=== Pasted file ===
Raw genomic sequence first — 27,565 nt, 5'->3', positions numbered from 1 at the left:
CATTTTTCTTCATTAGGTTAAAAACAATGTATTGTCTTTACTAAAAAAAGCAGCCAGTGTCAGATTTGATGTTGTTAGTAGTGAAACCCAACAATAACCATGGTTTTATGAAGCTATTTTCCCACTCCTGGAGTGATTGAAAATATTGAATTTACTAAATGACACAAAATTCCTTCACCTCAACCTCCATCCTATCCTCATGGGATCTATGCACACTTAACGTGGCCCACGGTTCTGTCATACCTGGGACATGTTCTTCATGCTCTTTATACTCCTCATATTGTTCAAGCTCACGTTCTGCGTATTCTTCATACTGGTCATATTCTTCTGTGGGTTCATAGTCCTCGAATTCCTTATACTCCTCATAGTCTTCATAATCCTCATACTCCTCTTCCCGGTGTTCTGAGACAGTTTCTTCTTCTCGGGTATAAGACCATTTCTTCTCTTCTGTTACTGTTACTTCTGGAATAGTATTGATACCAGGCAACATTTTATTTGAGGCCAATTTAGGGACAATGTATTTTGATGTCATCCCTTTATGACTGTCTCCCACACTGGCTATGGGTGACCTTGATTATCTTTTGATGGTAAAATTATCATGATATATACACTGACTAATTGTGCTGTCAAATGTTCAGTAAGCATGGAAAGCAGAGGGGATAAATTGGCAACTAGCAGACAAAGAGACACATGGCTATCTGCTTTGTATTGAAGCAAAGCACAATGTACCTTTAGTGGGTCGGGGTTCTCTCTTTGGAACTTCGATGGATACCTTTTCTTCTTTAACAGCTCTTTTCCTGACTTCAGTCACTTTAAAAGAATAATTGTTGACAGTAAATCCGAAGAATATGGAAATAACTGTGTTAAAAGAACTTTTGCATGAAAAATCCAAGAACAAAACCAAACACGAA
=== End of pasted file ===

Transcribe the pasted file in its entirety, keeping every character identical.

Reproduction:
Raw genomic sequence first — 27,565 nt, 5'->3', positions numbered from 1 at the left:
CATTTTTCTTCATTAGGTTAAAAACAATGTATTGTCTTTACTAAAAAAAGCAGCCAGTGTCAGATTTGATGTTGTTAGTAGTGAAACCCAACAATAACCATGGTTTTATGAAGCTATTTTCCCACTCCTGGAGTGATTGAAAATATTGAATTTACTAAATGACACAAAATTCCTTCACCTCAACCTCCATCCTATCCTCATGGGATCTATGCACACTTAACGTGGCCCACGGTTCTGTCATACCTGGGACATGTTCTTCATGCTCTTTATACTCCTCATATTGTTCAAGCTCACGTTCTGCGTATTCTTCATACTGGTCATATTCTTCTGTGGGTTCATAGTCCTCGAATTCCTTATACTCCTCATAGTCTTCATAATCCTCATACTCCTCTTCCCGGTGTTCTGAGACAGTTTCTTCTTCTCGGGTATAAGACCATTTCTTCTCTTCTGTTACTGTTACTTCTGGAATAGTATTGATACCAGGCAACATTTTATTTGAGGCCAATTTAGGGACAATGTATTTTGATGTCATCCCTTTATGACTGTCTCCCACACTGGCTATGGGTGACCTTGATTATCTTTTGATGGTAAAATTATCATGATATATACACTGACTAATTGTGCTGTCAAATGTTCAGTAAGCATGGAAAGCAGAGGGGATAAATTGGCAACTAGCAGACAAAGAGACACATGGCTATCTGCTTTGTATTGAAGCAAAGCACAATGTACCTTTAGTGGGTCGGGGTTCTCTCTTTGGAACTTCGATGGATACCTTTTCTTCTTTAACAGCTCTTTTCCTGACTTCAGTCACTTTAAAAGAATAATTGTTGACAGTAAATCCGAAGAATATGGAAATAACTGTGTTAAAAGAACTTTTGCATGAAAAATCCAAGAACAAAACCAAACACGAA